Making decisions that improve the quality of your final product – based on what you’re hearing – is the basic skill underlying all successful music production. Here are some strategies for improving your listening skills. Read More.
Part 2 in our series on non-commercial radio looks at KDVS in California and the model it employs as a self-described non-Top 40 station. Read More.
Part 1 of this post explores a brief history of radio deregulation, its impact on the national radio market, and the opportunity local non-commercial radio represents to indie musicians. Read More.
Creative, free music promotion tactics can be just as effective as your musical creativity when it comes to success as an independent musician. Read More.
Excerpted from our updated Indie Artist’s Guide To Gigging, this section focuses on booking strategies for acts trying to gain momentum and widen their base. Read More.
The music business is constantly changing and evolving. Music conferences can offer an insider’s view on important trends, emerging technology, and who’s who in the music business. Read More.
If your goal is to get more gigs and play better venues, these five tips can help you make the most of your time and energy and give you a plan of attack. Read More.
David Bowie had a genius that set him apart, but his musical and artistic career provides a bounty of lessons we can all learn from and apply to our creation of art and music – and to our everyday lives. Read More.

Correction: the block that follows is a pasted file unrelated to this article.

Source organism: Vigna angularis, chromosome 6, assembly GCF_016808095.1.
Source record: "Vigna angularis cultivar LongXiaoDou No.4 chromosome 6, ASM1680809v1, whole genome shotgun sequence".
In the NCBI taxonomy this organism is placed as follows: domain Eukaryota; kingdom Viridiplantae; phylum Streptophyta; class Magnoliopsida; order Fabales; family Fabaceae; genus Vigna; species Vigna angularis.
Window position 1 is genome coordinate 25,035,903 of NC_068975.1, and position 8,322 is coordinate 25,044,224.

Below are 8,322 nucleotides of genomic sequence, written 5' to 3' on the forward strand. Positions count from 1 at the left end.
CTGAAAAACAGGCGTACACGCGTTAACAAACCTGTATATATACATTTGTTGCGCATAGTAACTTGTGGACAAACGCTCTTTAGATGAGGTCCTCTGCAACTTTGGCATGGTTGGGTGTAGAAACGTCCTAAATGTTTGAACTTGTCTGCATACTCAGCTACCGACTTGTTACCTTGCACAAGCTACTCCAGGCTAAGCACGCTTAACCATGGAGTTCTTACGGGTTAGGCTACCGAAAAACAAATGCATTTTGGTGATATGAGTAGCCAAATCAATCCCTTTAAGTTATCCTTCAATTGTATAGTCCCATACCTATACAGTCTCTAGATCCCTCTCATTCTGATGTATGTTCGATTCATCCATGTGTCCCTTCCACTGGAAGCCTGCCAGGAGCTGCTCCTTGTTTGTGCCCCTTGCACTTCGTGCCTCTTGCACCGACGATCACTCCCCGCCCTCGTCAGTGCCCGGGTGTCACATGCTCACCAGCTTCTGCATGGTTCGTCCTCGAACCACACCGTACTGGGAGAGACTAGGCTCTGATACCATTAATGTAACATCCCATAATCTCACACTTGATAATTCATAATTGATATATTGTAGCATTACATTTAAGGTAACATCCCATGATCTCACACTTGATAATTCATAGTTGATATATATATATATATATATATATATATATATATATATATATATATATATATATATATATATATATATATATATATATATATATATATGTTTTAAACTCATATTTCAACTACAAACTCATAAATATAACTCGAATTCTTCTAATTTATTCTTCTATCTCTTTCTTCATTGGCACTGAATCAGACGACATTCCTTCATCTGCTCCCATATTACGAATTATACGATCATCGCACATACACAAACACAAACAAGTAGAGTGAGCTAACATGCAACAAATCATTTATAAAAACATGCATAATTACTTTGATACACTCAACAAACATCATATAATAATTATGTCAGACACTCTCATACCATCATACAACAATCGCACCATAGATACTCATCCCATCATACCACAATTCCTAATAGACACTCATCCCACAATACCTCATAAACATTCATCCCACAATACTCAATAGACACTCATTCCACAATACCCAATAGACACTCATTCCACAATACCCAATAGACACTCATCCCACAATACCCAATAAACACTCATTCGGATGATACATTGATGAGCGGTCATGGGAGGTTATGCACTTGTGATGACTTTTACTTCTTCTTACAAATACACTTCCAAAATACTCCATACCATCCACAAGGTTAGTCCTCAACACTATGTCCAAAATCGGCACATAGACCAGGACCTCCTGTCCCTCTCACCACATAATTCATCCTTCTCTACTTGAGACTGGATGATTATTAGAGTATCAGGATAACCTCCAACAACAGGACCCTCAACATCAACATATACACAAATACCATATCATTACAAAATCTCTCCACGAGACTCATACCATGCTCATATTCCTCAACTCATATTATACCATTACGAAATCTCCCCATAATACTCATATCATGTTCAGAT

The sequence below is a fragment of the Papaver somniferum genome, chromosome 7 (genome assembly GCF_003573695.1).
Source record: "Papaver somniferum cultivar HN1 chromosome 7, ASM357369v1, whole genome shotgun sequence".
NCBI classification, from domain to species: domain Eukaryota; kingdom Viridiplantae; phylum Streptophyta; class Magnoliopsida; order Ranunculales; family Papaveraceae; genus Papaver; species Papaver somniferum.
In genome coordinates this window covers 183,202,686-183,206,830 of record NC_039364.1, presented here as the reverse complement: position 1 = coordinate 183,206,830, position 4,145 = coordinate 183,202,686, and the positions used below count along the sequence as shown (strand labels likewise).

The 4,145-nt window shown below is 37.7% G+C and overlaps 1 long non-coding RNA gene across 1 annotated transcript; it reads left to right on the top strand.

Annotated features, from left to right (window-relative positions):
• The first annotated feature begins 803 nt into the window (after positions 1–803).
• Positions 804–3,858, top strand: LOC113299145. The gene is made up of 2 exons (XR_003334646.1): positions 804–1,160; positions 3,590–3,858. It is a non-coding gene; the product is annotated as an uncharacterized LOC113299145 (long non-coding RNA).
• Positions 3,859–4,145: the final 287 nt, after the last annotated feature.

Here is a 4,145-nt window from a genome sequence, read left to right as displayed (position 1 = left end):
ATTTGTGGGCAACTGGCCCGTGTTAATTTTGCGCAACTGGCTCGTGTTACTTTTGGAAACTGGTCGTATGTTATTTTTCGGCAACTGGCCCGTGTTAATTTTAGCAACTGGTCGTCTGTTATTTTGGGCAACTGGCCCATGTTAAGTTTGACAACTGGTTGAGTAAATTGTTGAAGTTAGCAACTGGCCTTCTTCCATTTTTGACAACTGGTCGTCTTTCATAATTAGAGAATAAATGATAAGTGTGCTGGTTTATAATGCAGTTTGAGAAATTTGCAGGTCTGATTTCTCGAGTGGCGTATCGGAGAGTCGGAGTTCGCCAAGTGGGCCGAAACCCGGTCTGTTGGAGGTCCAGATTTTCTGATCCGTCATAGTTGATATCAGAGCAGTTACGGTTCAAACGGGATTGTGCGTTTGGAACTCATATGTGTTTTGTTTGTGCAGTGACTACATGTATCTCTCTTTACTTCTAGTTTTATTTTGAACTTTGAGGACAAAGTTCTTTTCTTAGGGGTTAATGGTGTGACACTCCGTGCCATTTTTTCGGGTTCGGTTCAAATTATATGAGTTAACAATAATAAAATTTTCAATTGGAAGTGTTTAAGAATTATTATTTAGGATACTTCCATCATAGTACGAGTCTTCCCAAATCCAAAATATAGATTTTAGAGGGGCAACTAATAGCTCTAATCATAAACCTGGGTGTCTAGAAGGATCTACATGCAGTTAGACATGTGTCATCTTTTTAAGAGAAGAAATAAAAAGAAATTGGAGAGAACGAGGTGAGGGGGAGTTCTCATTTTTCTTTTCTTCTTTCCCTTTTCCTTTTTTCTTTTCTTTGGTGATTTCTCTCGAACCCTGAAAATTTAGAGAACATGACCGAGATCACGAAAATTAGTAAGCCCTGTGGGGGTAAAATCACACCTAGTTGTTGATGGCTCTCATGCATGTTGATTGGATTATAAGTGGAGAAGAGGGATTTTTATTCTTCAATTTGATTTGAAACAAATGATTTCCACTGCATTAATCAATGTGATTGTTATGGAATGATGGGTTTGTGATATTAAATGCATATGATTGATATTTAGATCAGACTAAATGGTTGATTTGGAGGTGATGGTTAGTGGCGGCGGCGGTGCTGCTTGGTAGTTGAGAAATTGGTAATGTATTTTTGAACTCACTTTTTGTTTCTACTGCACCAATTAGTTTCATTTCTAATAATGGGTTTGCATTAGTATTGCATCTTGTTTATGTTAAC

You can spend a lot of time on social media and Facebook marketing. This post can help you better understand and focus on important indicators in your social media marketing efforts, from algorithms to zealots, and everything in between. Read More.
Read on for introductions to software and online tools that can help you better organize and manage the business of music, giving you peace of mind and more time to invest in your music. Read More.
Not all music purchases are motivated by low price. Blue Coast Records’ development of Extended Sound Environment recording has created a new niche for the audiophile market through high-res audio streams and CDs. Read More.
Performing Rights Organizations aggregate the performing rights of writers and publishers and then negotiate licenses with all the users of music, collect the income from those licenses, and distribute that income. Read More.
I divide the people who make the music into five categories: musicians, songwriters, engineers, artists, and producers. Part I looked at the first three. Now we explore the artists and producers – and control freaks. Read More.
Permission Marketing is not new. It’s the way all commerce was done 200 years ago, and it’s the model for the new music business. Read More.
I divide the creative entities who make the music up into five categories: musicians, songwriters, engineers, artists, and producers. In this post we’ll look at the first three. Part II will explore the artists and producers. Read More.